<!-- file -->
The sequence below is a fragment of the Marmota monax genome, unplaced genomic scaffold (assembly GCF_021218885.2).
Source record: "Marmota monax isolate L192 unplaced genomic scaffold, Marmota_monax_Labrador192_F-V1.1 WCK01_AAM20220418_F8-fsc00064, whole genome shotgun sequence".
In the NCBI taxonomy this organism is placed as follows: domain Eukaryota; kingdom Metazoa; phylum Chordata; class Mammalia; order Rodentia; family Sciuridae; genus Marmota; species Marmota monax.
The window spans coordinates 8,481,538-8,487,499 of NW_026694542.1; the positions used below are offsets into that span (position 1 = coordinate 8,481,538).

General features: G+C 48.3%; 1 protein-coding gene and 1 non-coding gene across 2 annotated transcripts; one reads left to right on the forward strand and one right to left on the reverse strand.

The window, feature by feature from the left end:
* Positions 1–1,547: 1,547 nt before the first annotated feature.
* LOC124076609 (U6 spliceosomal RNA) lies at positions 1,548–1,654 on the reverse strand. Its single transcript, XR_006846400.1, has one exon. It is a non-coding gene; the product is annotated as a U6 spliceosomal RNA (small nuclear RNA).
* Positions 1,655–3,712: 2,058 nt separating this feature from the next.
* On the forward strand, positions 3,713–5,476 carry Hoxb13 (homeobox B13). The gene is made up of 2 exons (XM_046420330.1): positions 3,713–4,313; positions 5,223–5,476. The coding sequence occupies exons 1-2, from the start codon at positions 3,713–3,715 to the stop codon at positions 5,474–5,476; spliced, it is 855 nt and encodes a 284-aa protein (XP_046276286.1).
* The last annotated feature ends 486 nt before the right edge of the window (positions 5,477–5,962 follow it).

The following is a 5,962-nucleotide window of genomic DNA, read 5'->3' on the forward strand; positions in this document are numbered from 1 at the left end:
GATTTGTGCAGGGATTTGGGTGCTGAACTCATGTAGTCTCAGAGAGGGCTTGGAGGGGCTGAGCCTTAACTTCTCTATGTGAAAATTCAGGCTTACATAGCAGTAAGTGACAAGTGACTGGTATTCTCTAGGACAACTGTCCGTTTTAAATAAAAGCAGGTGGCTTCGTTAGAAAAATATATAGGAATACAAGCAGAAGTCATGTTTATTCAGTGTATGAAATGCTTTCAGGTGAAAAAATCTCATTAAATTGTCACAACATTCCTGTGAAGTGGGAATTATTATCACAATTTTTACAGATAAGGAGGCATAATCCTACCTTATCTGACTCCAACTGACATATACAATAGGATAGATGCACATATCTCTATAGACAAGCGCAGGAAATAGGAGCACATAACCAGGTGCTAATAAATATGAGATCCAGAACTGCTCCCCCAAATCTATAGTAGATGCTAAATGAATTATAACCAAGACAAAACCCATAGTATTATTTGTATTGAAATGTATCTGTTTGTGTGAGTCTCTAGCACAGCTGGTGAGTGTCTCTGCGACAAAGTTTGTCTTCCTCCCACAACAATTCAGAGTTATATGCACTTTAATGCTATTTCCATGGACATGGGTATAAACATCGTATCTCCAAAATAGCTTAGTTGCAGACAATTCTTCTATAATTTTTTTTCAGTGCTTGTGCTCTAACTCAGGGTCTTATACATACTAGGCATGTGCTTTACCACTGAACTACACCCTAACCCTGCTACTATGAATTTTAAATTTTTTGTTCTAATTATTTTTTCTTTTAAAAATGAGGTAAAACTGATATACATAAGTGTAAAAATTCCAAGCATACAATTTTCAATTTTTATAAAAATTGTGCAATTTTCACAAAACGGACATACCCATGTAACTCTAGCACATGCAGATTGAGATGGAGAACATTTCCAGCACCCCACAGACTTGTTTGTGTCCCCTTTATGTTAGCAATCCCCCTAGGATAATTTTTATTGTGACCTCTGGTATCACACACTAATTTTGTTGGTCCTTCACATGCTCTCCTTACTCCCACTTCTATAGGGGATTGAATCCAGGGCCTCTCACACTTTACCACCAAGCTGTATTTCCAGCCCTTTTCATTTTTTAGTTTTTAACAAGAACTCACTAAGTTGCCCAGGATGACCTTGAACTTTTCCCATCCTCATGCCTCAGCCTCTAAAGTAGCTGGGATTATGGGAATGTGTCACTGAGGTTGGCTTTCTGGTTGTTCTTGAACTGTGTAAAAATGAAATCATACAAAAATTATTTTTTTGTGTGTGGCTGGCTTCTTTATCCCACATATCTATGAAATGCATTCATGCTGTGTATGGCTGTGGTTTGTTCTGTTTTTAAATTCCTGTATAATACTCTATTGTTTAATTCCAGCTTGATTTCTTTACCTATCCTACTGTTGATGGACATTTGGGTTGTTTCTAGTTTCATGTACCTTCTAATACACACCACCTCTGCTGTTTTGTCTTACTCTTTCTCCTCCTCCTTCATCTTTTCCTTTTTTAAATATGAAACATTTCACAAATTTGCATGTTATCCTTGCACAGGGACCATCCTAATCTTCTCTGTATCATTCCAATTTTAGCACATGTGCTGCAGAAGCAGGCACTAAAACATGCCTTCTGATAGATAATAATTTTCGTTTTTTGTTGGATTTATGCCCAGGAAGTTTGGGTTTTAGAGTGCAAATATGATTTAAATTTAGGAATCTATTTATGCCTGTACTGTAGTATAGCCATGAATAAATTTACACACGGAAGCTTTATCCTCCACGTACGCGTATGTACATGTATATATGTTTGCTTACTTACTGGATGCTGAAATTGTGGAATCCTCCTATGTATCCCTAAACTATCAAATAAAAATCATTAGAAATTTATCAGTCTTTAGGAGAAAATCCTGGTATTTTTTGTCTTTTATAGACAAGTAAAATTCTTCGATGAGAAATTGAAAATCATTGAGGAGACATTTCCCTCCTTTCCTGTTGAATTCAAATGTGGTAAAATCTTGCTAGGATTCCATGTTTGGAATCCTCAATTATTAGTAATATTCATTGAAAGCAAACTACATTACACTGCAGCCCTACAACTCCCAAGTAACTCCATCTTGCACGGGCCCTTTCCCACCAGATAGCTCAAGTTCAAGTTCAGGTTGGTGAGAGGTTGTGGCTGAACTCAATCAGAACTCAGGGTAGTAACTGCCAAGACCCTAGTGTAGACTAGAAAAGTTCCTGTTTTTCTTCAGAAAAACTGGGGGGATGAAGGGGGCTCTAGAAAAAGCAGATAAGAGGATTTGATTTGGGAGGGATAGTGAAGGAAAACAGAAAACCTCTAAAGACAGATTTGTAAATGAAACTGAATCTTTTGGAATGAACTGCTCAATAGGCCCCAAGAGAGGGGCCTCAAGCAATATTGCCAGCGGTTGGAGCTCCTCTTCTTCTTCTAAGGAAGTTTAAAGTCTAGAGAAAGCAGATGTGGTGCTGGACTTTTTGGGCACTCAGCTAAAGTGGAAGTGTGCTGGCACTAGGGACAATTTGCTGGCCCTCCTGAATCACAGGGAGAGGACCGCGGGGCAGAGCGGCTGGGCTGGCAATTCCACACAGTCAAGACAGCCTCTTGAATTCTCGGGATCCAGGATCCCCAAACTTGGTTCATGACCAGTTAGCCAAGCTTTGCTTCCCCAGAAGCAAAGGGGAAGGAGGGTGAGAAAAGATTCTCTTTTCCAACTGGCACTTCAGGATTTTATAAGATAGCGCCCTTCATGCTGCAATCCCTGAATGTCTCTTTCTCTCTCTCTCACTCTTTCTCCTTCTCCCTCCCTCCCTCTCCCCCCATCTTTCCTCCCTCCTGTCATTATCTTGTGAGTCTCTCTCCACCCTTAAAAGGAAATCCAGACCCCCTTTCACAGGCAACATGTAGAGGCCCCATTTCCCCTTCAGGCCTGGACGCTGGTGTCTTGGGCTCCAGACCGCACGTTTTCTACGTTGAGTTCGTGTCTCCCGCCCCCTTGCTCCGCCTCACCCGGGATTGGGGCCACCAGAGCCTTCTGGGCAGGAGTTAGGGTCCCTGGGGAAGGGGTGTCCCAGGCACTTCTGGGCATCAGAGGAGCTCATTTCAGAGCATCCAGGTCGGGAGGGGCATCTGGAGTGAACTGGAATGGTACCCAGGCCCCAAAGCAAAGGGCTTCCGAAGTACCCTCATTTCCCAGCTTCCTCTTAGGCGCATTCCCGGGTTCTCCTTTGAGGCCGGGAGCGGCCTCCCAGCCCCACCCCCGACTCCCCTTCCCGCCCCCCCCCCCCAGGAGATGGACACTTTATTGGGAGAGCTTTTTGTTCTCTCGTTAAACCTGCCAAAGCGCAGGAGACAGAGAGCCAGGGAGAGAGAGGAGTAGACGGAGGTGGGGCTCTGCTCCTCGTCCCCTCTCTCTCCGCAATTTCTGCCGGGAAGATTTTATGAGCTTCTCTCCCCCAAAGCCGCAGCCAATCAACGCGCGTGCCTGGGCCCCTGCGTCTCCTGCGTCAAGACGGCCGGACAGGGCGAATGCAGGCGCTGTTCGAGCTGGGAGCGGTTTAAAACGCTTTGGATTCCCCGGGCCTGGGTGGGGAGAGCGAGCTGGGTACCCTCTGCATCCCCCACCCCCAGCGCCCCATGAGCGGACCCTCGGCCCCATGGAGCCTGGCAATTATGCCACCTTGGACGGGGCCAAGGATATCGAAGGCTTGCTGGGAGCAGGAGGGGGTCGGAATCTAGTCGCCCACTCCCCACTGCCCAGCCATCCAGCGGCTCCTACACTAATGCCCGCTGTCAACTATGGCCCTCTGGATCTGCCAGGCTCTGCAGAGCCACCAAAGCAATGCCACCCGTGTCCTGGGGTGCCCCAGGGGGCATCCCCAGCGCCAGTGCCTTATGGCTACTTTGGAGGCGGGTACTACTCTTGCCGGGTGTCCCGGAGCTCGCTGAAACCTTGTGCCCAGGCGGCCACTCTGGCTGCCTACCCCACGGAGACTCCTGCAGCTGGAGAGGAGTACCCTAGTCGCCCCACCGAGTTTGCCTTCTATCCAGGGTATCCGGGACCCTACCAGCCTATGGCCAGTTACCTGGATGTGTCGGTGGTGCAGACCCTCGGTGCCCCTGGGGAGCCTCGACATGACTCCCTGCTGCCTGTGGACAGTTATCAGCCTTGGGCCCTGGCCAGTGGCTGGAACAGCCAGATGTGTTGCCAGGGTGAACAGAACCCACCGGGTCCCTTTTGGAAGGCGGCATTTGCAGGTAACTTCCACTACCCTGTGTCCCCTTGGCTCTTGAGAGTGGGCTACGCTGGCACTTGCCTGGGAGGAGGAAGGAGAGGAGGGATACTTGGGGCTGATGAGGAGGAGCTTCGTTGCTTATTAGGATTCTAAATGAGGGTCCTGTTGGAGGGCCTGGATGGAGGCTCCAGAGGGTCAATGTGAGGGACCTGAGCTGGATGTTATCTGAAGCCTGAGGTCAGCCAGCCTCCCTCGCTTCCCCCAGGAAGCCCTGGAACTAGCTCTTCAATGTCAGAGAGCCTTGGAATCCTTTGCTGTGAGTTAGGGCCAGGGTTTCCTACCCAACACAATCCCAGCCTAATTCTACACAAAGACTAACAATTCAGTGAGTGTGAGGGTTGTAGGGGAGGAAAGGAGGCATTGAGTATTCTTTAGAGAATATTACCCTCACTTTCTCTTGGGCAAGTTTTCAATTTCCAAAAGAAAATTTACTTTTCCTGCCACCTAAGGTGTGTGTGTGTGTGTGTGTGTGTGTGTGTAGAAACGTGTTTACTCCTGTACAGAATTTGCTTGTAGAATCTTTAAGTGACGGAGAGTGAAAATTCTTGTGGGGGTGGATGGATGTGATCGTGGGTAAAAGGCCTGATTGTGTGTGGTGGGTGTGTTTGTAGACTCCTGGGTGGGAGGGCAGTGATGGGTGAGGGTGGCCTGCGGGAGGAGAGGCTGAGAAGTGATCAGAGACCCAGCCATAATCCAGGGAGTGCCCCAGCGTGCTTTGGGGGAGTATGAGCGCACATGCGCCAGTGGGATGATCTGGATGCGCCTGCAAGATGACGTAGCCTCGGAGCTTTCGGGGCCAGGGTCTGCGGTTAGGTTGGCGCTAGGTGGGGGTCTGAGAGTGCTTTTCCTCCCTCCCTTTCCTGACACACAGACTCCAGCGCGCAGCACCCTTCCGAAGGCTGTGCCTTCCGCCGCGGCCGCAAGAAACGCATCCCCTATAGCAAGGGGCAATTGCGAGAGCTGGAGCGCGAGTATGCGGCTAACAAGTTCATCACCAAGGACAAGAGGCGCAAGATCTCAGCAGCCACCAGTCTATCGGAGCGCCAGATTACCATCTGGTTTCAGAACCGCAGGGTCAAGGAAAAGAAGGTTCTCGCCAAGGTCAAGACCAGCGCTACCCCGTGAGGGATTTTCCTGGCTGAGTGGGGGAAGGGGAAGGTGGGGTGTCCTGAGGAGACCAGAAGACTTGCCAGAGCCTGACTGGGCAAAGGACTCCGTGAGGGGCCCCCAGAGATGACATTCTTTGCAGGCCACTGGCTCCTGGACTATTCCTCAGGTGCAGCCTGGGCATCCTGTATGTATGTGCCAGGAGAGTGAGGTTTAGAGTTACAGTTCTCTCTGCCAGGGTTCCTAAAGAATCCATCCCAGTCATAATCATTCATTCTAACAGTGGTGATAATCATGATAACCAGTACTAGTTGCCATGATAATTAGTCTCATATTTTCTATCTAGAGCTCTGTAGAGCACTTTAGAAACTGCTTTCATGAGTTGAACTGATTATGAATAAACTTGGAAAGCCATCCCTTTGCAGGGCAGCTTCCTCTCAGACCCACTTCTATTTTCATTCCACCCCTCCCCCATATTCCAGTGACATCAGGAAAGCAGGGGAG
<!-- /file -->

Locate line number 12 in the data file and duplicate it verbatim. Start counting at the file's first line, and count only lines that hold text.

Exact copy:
The following is a 5,962-nucleotide window of genomic DNA, read 5'->3' on the forward strand; positions in this document are numbered from 1 at the left end: